We’ve got weather conditions and climate change affecting how things are growing, but planning meals is key. Choosing the right portions for the right households. For example, there are disadvantages to consider, quite often items that come in bulk, whilst they might be cheaper, they come in bigger packaging and be leading to more waste.
Buying loose where possible and picking things that are in recyclable packaging. Supermarkets are getting much better now at showing recycling labels on the back of packaging.
Segregating food waste where we can where it’s possible within our household collections.
Another tip is to shop local, utilise locally grown meat and locally grown food. Then we’ve got that awareness of how they are treating the environment, what their environmental standards are.
Finally freezing things where possible as well. It’s amazing what we can freeze, how we can make things with stuff that’s just about to go off.
It’s healthy. We all probably eat it. But actually, do we eat whole avocados? If we’re a small household, probably not. And more recently, I’ve actually switched to buying the Holy Moly Guacamole because it comes in a perfectly sized pot for one portion, and it means you’re not wasting it.
Because if we think the avocado comes from South America, and is associated with deforestation, gangs, lots of water use and the whole transport piece of trying to make the most of it compared to opening a packet and having to throw it away a few days later because it’s gone brown. So having it in that small portion and using it all up and not wasting any of it, yes it does have a packaging impact, but if they’re packaging those in pots that can be washed and then recycled and used again you’re potentially having that minimal impact, and it’s great if you don’t want avocado for lunch two days in a row. I don’t want to eat lots of avocado. Therefore, be aware of your situation and how much of it’s going to be eaten.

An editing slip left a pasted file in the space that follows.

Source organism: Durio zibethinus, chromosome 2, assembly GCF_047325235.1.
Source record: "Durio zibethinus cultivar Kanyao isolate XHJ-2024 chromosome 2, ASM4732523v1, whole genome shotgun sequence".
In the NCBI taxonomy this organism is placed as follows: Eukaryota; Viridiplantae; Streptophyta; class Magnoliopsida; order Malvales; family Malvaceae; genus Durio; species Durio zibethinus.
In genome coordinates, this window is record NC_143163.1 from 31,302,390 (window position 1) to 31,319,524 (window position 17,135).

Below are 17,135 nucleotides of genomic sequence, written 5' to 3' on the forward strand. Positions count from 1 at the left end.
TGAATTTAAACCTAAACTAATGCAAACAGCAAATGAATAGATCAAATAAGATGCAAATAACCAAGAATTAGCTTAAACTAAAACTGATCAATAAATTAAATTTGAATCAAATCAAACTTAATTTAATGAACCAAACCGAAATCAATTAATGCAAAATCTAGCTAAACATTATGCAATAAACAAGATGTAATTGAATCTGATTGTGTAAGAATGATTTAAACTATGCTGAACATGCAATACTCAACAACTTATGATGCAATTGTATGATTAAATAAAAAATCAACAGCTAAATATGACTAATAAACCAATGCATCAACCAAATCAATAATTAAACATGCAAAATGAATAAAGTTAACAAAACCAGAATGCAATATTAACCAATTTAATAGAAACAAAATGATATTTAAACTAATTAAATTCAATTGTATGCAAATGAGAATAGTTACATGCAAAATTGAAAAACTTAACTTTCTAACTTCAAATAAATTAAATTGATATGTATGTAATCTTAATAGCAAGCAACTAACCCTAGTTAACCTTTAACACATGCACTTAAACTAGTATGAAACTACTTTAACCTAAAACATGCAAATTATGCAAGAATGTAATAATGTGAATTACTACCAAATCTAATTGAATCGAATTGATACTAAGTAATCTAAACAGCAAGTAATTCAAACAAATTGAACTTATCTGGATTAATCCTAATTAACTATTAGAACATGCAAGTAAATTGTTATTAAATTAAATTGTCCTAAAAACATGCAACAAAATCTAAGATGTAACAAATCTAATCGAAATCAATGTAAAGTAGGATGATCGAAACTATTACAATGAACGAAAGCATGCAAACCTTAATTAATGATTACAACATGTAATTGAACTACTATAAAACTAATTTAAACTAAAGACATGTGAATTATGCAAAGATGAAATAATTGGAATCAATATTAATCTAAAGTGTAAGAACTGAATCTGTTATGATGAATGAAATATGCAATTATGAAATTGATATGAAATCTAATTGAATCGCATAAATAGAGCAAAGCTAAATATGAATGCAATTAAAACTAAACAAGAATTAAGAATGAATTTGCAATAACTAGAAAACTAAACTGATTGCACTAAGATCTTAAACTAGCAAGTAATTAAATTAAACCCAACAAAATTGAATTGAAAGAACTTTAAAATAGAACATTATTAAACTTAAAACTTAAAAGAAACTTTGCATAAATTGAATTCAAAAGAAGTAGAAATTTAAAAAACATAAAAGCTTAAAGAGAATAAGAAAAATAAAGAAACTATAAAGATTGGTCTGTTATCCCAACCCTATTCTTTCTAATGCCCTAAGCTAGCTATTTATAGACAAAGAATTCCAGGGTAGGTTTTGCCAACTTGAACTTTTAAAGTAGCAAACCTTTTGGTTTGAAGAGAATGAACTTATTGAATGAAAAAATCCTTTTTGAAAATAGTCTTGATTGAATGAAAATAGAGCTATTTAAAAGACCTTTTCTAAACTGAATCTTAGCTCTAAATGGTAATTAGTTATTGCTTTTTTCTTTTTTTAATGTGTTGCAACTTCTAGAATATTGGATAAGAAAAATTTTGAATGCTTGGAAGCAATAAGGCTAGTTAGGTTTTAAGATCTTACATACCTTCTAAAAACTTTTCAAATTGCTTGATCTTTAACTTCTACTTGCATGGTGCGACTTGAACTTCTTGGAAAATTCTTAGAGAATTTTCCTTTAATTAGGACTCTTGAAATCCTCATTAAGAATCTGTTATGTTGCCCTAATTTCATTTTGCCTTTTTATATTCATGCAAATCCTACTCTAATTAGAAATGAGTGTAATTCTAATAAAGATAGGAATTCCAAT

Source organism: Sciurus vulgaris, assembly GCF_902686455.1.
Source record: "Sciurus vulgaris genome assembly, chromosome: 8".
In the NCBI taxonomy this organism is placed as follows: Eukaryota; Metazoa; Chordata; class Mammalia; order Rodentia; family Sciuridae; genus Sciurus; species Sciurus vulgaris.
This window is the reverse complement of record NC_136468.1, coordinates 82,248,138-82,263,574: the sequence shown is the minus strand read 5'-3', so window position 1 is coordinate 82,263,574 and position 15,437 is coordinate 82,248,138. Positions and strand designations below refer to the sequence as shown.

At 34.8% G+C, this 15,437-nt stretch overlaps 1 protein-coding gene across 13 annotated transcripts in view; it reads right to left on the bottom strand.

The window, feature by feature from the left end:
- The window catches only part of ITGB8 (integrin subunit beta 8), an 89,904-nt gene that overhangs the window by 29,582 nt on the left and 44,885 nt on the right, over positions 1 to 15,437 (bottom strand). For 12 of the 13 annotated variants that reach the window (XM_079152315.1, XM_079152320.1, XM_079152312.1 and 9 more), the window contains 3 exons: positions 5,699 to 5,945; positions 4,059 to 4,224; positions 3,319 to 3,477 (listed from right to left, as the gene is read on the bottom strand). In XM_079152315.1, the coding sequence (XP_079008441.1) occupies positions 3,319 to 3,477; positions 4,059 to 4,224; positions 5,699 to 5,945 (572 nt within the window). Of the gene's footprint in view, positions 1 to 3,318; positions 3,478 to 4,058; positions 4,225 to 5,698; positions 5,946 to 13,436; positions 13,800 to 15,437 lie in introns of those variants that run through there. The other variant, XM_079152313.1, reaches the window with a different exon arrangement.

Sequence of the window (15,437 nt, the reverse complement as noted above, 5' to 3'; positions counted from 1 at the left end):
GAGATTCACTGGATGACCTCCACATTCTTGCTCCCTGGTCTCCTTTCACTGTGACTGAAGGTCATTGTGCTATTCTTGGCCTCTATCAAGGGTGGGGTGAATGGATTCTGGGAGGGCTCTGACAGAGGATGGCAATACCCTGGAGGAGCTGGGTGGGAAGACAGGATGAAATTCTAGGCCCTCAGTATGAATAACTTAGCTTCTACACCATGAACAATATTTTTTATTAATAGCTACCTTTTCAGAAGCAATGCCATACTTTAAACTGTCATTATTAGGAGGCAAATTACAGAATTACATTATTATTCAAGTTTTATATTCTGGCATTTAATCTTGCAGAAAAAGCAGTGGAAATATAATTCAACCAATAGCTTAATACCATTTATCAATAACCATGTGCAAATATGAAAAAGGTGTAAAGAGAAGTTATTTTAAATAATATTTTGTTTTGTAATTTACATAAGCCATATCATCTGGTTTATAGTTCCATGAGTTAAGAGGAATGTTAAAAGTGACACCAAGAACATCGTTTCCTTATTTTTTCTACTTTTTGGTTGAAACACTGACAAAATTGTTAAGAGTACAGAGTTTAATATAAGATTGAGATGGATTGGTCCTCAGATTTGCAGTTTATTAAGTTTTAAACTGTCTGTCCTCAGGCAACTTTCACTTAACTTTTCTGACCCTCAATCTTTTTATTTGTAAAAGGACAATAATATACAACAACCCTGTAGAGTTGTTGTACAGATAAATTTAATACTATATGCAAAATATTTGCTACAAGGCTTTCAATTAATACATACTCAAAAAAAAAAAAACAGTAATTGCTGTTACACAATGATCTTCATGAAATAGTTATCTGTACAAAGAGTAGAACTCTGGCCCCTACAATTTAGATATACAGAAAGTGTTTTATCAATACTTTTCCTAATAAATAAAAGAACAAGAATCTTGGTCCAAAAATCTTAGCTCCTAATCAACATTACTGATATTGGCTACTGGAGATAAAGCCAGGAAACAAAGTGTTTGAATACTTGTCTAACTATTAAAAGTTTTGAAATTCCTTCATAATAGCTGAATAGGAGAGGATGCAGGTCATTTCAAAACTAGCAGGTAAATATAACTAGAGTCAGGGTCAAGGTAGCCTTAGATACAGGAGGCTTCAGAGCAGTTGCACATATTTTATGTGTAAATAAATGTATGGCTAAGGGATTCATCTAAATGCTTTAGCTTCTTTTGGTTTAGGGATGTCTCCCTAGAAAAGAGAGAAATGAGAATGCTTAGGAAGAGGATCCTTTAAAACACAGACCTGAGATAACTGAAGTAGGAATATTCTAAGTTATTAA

We can buy big pots of yoghurt if we know we’re going to be in all week. But if we’re travelling for business, or only one of us in the household, eats yoghurts. Then maybe buy little pots, it’ll ensure it lasts longer. We can potentially freeze it as well and make some kind of frozen frubes. But it’s just being aware of that, when I’m buying it, will I eat it all? Where’s it coming from? What’s the kind of carbon impact associated with it?
I, as a waste professional, still throw food away, still create waste, even though I try my best. It’s something that will be there, especially in our busy lifestyles. Sometimes it’s maybe about slowing down and thinking about it, planning and preparing not to create waste. A lot of plastic waste can be saved by using your local milkman and supporting local businesses.
This article was created by Chartered Environmentalist Catherine Burrows. Catherine is head of Waste Management at Sodexo, a global catering and facilities management company. She reviews and explores sustainable solutions based on a circular economy approach to ensure the full value of resources are utilised. Catherine has worked in the waste management industry for 10 years and recently became a member of IEMA.
Watch Catherine’s Food Waste talk here: